Yale historian David W. Blight will present the keynote address “Slaves No More: Two Recently Discovered Slave Narratives and the Story of Emancipation” for the 62nd annual lecture sponsored by the Cushing/Whitney Medical Library Associates on Wednesday, April 14.
The lecture in the Medical Historical Library of the Yale School of Medicine, 333 Cedar Street will begin at 4:00 p.m. A reception will follow in the Beaumont Room. The event is free and open to the public.
Blight is the Class of 1954 Professor of American History and author of A Slave No More: Two Men Who Escaped to Freedom, Including their Narratives of Emancipation published in 2007. This book combines two newly discovered narratives in a volume that explores the lives of the authors, John Washington and Wallace Turnage. Blight is also the author of Race and Reunion: The Civil War in American Memory which received eight book awards. In addition to his other published works, Blight is a frequent book reviewer and has written many articles on abolitionism, American historical memory, and African American intellectual and cultural history. He also teaches summer institutes for secondary school teachers and park rangers and historians in the National Park Service.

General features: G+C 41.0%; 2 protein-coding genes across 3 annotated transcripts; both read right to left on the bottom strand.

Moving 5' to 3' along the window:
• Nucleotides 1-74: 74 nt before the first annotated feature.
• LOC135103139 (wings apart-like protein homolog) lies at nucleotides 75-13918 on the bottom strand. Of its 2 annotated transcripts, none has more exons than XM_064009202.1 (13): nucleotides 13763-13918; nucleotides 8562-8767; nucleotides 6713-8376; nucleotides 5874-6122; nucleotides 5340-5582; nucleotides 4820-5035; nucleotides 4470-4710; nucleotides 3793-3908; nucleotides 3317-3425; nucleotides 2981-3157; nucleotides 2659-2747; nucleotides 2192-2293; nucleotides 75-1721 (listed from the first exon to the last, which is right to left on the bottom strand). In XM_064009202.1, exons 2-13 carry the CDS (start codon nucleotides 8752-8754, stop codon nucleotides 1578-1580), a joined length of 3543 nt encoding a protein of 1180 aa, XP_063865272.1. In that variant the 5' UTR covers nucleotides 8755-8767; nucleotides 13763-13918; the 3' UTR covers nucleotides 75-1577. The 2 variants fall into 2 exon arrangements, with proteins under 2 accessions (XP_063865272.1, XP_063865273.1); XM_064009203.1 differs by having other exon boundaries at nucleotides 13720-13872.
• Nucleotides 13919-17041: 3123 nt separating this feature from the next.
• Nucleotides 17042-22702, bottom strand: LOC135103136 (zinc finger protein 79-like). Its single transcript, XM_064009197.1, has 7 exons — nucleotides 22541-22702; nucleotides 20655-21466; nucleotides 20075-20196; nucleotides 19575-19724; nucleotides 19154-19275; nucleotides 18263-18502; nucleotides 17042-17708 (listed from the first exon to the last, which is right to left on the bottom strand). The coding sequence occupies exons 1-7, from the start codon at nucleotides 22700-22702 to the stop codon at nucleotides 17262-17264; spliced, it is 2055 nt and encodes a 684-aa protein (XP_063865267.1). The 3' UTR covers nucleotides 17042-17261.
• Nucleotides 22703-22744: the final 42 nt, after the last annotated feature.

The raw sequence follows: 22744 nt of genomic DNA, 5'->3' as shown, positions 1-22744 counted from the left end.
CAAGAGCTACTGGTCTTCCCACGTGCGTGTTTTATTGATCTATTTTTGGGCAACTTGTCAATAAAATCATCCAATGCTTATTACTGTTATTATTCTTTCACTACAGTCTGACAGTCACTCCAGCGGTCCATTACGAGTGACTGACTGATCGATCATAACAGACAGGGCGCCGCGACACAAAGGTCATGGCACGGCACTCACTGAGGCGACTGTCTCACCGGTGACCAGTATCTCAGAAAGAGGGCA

Blight joined Yale's Department of History in January 2003. He previously taught at Amherst College for 13 years. In June 2004 he became the Director of the Gilder Lehrman Center for the Study of Slavery, Resistance and Abolition at Yale. As director of the Center, he organizes conferences, working groups, lectures, the administering of the annual Frederick Douglass Book Prize, and many public outreach programs regarding the history of slavery and its abolition. He is currently writing a book in anticipation of the Civil War sesquicentennial (2011-15), rooted in the work of Robert Penn Warren and comparing the 100th anniversary of America’s most pivotal event to its 150th, and has begun work on a new, full biography of Frederick Douglass.
He has been a consultant for many documentary films, including the 1998 PBS series, "Africans in America," and "The Reconstruction Era" (2004). Blight has a PhD. from the University of Wisconsin-Madison, and did his undergraduate degree at Michigan State University. He has also taught at Harvard University, at North Central College in Naperville, Illinois, and for seven years was a public high school teacher in his hometown, Flint, Michigan. He was also senior Fulbright Professor in American Studies at the University of Munich in Germany in 1992-93.